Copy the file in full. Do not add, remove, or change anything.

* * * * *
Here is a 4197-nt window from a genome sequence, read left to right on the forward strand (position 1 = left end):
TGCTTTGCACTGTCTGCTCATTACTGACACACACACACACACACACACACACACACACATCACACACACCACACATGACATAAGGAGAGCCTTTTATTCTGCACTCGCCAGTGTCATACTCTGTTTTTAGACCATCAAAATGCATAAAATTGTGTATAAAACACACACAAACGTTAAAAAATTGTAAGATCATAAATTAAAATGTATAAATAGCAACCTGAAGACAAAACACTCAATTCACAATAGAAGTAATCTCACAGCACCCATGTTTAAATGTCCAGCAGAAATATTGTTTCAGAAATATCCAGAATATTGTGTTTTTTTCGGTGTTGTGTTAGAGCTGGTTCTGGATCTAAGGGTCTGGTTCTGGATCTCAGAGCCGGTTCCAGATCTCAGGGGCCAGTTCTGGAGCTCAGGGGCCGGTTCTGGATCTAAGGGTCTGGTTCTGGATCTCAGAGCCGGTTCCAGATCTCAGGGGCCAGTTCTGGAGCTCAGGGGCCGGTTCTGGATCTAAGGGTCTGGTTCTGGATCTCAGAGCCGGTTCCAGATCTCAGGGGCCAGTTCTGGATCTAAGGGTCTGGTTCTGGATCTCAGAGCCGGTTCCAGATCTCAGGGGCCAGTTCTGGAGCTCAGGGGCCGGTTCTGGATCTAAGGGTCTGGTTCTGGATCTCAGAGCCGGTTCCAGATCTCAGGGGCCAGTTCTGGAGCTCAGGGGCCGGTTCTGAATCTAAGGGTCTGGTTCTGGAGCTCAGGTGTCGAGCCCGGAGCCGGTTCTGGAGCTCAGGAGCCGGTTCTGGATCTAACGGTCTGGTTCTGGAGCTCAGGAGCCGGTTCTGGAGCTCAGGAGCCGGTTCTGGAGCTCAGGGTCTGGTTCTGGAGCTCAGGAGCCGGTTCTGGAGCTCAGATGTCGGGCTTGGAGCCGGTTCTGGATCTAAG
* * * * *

Here is a 4197-nt window from a genome sequence, read left to right on the forward strand (position 1 = left end):
TGCTTTGCACTGTCTGCTCATTACTGACACACACACACACACACACACACACACACACATCACACACACCACACATGACATAAGGAGAGCCTTTTATTCTGCACTCGCCAGTGTCATACTCTGTTTTTAGACCATCAAAATGCATAAAATTGTGTATAAAACACACACAAACGTTAAAAAATTGTAAGATCATAAATTAAAATGTATAAATAGCAACCTGAAGACAAAACACTCAATTCACAATAGAAGTAATCTCACAGCACCCATGTTTAAATGTCCAGCAGAAATATTGTTTCAGAAATATCCAGAATATTGTGTTTTTTTCGGTGTTGTGTTAGAGCTGGTTCTGGATCTAAGGGTCTGGTTCTGGATCTCAGAGCCGGTTCCAGATCTCAGGGGCCAGTTCTGGAGCTCAGGGGCCGGTTCTGGATCTAAGGGTCTGGTTCTGGATCTCAGAGCCGGTTCCAGATCTCAGGGGCCAGTTCTGGAGCTCAGGGGCCGGTTCTGGATCTAAGGGTCTGGTTCTGGATCTCAGAGCCGGTTCCAGATCTCAGGGGCCAGTTCTGGATCTAAGGGTCTGGTTCTGGATCTCAGAGCCGGTTCCAGATCTCAGGGGCCAGTTCTGGAGCTCAGGGGCCGGTTCTGGATCTAAGGGTCTGGTTCTGGATCTCAGAGCCGGTTCCAGATCTCAGGGGCCAGTTCTGGAGCTCAGGGGCCGGTTCTGAATCTAAGGGTCTGGTTCTGGAGCTCAGGTGTCGAGCCCGGAGCCGGTTCTGGAGCTCAGGAGCCGGTTCTGGATCTAACGGTCTGGTTCTGGAGCTCAGGAGCCGGTTCTGGAGCTCAGGAGCCGGTTCTGGAGCTCAGGGTCTGGTTCTGGAGCTCAGGAGCCGGTTCTGGAGCTCAGATGTCGGGCTTGGAGCCGGTTCTGGATCTAAG